★★★☆☆ Actor Michael A. Goorjian may be best-known as Neve Campbell's love interest in Party of Five, but he has been directing independent features since 1997. His paternal grandparents survived the Armenian genocide, and so his latest film Amerikatsi is a deeply personal film.

★★★☆☆

Actor Michael A. Goorjian may be best-known as Neve Campbell’s love interest in Party of Five, but he has been directing independent features since 1997. His paternal grandparents survived the Armenian genocide and so his latest film Amerikatsi, a comedy drama in which an American-Armenian is repatriated to his homeland, is a deeply personal film.

During the genocide of 1918, a young Charlie escapes to grow up in the United States. After the Soviet Union invites the Armenian diaspora to repatriate to the motherland, a now-adult Charlie (Goorjian) returns to Armenia in search of his roots. He is hopelessly naïve, apparently having no understanding of the privations or the harsh strictures of Soviet society. After he befriends the wife of a senior official, Sona (Nelli Uvarova), he witlessly invokes his religion, complains about the accommodation that the Party has provided him and, worst of all, promotes ‘cosmopolitanism’ by wearing a polka dot tie.

The men of Sona’s husband Dmitry (Mikhail Trukhim) pick Charlie up in the dead of night, meaning only to scare him, but crossed bureaucratic wires lead him to an indeterminate prison sentence and the ever-present threat of a spell in Siberia. Charlie’s naivety and the Kafka-esque cruelty of the Soviet machine gesture towards satire akin to Armando Iannucci’s The Death of Stalin, but there’s nothing remotely pointed or acerbic enough here to make anything but the broadest of points about the Stalinist USSR. Indeed, in its jaunty – surprisingly agreeable, given the subject matter – sentimentality, Amerikatsi tends more towards Roberto Benigni, right down to Goorjian’s irrepressibly optimistic performance that channels his Italian counterpart.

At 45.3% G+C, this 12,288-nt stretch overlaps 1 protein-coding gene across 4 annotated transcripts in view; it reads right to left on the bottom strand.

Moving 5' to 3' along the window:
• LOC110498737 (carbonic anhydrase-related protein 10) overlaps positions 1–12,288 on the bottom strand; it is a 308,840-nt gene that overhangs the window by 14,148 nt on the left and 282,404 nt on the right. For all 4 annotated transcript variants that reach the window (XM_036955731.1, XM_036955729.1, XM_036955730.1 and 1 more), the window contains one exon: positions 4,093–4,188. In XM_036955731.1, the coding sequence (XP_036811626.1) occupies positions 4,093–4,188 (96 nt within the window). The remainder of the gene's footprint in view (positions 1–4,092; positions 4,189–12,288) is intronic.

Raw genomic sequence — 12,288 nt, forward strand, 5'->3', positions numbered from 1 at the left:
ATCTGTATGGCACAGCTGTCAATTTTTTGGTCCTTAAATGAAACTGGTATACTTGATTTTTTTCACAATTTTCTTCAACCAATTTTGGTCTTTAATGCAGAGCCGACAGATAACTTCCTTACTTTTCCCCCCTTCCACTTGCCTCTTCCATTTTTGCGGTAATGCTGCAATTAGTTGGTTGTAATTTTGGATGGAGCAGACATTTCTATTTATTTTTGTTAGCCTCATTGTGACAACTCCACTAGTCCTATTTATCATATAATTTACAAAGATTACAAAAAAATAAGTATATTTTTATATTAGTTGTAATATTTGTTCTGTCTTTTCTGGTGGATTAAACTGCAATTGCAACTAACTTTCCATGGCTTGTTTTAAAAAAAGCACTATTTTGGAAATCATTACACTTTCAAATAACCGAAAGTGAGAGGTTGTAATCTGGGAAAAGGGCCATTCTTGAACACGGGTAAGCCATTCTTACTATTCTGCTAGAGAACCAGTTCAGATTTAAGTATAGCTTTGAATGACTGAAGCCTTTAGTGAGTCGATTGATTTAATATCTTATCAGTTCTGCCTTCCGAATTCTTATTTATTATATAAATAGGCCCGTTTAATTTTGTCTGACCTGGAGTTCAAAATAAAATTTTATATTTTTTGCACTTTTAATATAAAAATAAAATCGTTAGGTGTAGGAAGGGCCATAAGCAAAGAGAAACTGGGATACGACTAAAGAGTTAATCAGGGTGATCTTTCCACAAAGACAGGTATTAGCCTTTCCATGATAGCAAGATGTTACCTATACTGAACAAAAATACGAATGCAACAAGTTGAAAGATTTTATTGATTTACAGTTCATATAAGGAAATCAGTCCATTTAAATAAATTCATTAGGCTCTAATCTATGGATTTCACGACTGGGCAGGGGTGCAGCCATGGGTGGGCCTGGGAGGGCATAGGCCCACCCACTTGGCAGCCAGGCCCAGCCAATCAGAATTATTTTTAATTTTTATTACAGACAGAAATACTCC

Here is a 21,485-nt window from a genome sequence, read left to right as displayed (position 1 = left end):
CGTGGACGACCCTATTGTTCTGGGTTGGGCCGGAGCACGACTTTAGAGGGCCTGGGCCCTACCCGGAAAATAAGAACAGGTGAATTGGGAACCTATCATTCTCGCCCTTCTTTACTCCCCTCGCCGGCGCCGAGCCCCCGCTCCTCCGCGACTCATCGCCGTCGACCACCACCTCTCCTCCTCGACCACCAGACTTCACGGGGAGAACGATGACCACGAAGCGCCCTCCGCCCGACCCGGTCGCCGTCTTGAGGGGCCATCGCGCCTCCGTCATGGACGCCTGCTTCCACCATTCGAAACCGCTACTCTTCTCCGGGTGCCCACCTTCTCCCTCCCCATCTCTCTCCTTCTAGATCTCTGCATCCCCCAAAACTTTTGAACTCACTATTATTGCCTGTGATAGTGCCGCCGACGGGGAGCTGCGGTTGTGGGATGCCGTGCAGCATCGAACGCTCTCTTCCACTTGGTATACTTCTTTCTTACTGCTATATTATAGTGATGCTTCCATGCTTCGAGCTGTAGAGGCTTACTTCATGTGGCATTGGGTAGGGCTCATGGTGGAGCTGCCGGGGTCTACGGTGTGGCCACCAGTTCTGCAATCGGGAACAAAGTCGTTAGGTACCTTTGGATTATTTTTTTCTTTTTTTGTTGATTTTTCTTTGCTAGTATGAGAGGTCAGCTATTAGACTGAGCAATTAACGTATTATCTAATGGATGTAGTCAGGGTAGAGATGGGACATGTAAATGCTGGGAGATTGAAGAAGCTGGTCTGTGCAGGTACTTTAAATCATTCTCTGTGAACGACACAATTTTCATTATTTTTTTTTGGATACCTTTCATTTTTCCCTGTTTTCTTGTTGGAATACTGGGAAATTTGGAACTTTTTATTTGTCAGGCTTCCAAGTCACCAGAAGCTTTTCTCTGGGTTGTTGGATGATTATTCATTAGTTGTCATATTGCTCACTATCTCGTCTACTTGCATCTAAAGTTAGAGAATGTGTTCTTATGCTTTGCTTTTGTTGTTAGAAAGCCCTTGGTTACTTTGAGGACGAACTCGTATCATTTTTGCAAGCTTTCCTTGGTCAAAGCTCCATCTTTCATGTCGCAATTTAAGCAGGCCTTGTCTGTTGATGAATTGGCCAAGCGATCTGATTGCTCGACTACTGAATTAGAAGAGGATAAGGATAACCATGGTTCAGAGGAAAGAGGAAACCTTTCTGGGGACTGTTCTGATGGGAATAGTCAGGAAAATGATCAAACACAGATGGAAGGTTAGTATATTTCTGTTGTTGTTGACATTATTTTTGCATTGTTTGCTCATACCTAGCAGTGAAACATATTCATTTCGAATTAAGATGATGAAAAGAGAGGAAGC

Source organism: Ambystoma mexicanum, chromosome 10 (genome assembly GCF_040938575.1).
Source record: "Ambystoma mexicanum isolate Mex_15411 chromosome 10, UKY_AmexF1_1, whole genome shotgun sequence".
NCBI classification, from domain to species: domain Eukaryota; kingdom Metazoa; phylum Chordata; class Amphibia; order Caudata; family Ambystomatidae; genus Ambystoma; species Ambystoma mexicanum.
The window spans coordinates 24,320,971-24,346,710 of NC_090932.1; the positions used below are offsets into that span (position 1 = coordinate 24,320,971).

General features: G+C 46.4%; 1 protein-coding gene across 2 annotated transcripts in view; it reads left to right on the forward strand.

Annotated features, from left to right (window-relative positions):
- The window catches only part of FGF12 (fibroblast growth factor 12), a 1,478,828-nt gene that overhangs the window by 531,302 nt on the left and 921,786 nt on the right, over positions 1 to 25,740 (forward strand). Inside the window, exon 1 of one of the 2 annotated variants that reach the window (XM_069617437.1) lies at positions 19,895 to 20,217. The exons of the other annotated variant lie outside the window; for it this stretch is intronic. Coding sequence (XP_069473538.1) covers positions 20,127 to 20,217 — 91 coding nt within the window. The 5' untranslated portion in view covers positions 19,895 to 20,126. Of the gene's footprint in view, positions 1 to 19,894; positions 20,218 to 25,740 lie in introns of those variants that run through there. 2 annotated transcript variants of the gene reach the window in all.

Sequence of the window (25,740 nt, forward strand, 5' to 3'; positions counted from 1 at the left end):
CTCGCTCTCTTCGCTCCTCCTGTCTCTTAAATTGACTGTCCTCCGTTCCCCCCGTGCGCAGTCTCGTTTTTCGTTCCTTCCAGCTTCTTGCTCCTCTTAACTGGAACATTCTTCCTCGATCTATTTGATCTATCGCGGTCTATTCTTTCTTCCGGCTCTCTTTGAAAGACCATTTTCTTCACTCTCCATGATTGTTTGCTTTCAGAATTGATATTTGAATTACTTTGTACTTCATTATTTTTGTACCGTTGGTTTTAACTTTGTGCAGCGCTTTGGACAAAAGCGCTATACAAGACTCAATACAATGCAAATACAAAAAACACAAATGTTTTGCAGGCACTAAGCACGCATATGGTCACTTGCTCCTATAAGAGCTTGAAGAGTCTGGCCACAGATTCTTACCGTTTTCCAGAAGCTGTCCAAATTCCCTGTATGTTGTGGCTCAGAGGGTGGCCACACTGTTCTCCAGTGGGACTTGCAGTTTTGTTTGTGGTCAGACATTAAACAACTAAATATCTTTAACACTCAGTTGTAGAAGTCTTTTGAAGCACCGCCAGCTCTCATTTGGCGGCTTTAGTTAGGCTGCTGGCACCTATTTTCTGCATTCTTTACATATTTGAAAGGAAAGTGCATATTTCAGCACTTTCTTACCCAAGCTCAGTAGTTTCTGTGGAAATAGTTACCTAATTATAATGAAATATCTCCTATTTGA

After a freak earthquake shatters one of the prison’s outer walls, Charlie realises that he can see into one of the guards’ homes, and through that window he see a vision of hope. He makes sure to take his meals only when Tigran (Hovik Keuchkerian) does, and when he dances or argues with his wife, Charlie wills their marriage to succeed. Through that window, Charlie discovers the homeland he came in search of, and over the years, he forges an unbreakable bond with the guard. If this all sounds unlikely, that’s only because it is.

Time and time again, Charlie is protected from being transported to Siberia by fortunate coincidence, while his friendships with the prison guards occasionally strain believability. And while he is never less than a loveable and compelling protagonist his own indefatigability errs on the simplistic. Nevertheless, as a fable Amerikatsi hits the big emotional notes: it’s an American tale in reverse, told sincerely and personally. Sentimental, yes, simplistic too, but also honest and even affirming.

Christopher Machell